Success Stories – Reynolds Market – Established in 1963

   Reynolds Market has been the main retail anchor in the busy Schell’s Lake City Shopping Center in Baker, Montana for over five decades.

Home of the Foxy Shopper

By Sherry Vogel

   Reynolds Market has been the main retail anchor in the busy Schell’s Lake City Shopping Center in Baker, Montana for over five decades.

   Now in its fifty-third year of operation, the thriving grocery market has flourished under the same family’s management for the past 48 years. This success is owed to three generations of the Schell family, who have provided a foundation of stability in an ever-changing economic environment.

In the beginning

   Early in 1963, during Baker’s second largest oil field boom which swelled the town’s population to 6,000 people, the F.T. Reynolds Corporation, headed by Jack Reynolds, Glendive and John T. Marman, Sidney, Mont. decided to expand their Reynolds grocery store chain by building a grocery outlet in Baker. The town already accommodated four other long-standing grocery stores; the Economy Grocery Store, which was in its 46th year of operation, (1917-1977) Bud’s Super Valu, (1948-1990) the Red Owl Store (1946-1964) and the South Side grocery (1944-1966).

   On Dec 12, 1963 the Fallon County Times newspaper ran a full two page spread announcing the Grand Opening of “Reynolds New Food Market in Baker, Montana”. The store was spacious, bright and had all the modern amenities of the latest large retail operations of its time.  It didn’t take long before many of the Baker’s inhabitants were humming the store jingle, “Be Foxy Shop Reynolds”.

   The grand opening, a full three-day event, was the talk of the town. The new owners served coffee and donuts and held free drawings every hour for free groceries and prizes.

   The coveted grand prize was a beautiful floor model console, a combination of a Hi-Fi and Television in a beautiful solid wood cabinet. The store also held drawings, for the “Big Kids” (12-17 yr.) who were of box- boy age. They had an opportunity to win LP Hi-Fi stereo records – the latest rage of the day.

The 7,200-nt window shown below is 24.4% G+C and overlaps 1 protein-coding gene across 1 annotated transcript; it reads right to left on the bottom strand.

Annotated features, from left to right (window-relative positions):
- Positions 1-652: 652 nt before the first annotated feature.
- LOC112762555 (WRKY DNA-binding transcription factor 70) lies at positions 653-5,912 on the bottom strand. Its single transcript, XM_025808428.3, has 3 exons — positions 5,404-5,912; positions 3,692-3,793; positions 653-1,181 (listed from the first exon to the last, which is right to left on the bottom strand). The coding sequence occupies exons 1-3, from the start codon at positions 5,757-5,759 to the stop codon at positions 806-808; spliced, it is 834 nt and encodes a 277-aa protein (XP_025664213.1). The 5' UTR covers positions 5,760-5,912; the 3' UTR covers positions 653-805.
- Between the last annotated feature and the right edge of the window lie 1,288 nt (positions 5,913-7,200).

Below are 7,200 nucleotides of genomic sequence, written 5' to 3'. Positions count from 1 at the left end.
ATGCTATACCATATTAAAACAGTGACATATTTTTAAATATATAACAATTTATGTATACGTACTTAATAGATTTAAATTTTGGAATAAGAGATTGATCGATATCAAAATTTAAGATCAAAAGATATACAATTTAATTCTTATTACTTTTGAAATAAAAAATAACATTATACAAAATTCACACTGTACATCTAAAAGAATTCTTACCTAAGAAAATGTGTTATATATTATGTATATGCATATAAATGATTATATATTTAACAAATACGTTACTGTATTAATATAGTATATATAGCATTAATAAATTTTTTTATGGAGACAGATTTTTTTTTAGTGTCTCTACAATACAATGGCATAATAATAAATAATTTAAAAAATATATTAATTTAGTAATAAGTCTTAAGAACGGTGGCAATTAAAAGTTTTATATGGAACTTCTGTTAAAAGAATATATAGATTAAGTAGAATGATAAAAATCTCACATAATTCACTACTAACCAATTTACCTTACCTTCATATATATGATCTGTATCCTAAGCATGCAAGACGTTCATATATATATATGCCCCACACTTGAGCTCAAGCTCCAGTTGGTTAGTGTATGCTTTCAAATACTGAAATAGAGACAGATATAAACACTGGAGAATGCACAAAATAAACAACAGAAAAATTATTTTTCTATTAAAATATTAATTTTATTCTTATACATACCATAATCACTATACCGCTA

Pat Killworth, a native of Glendive was the first manager with Chuck Forey, of Baker as assistant manager.  Killworth managed the store for the first five years before moving to Sheridan, Wyoming. Chuck Forey also moved to be Killworth’s assistant manager.        

New Management Schell & Oberlander

   In 1968, after Killworth relocated, Clarence Schell was hired as the manager. Clarence, who had once been employed at the Super Valu store, was then the owner and operator of Schell’s Meat Service. It was a plus that he brought meat cutting skills to the market as well.

   Leonard Oberlander, long time Baker resident, who had been working for Reynolds since it opened, was moved up to the assistant manager position. Oberlander was a long term employee of Reynolds for 18 years.

   Over the next 28 years, Clarence managed the market. He and his wife, Dolores, saw a lot of change over the next few decades.

   When the store was in its first years of operation, the Reynolds building, which was constructed by Lawrence Steffes, shared the graveled parking lot with a hardware store and a trailer house dealership. It wasn’t until a few years later that the parking lot was paved and it became the home of a bakery, a fabric shop and Anfinson’s Fleet Wholesale.

   Running a grocery store was hard work and a 24/7 proposition. Clarence put in some long hours trying to bring the best values and good quality food items to the market. He had a wonderful crew of dedicated employees, many of them working their way up to managing the various departments.  In addition to Mr. Oberlander, the store had a lengthy list of long term employees with such names as Pinnow, Haga, Halmans, Austin and Rick and Larry  Schell who are family members.

   Reflecting back, Clarence’s wife Dolores, who worked at the store for 43 years, has some wonderful memories of the fun times. She enjoyed hosting the Customer Appreciation Day feeds which were held once or twice a year.

Schell’s Lake City Shopping Center

   Over the course of his 28 years of management at Reynolds, Clarence bought the store building and its surrounding land.  He successfully developed Schell’s Lake City Shopping Center, the first and only shopping mall in Baker.

   This busy commercial retail development has housed a number of businesses over the years including: a bakery, a fabric store, shoe store, a ladies dress shop, a number of  hardware franchises, a variety store, a couple of farm and  wholesale stores, an auto supply store, a number of eateries, a beauty shop, business offices and a laundromat.   

   A number of changes also developed within the store. One major improvement was the addition of an in-store bakery.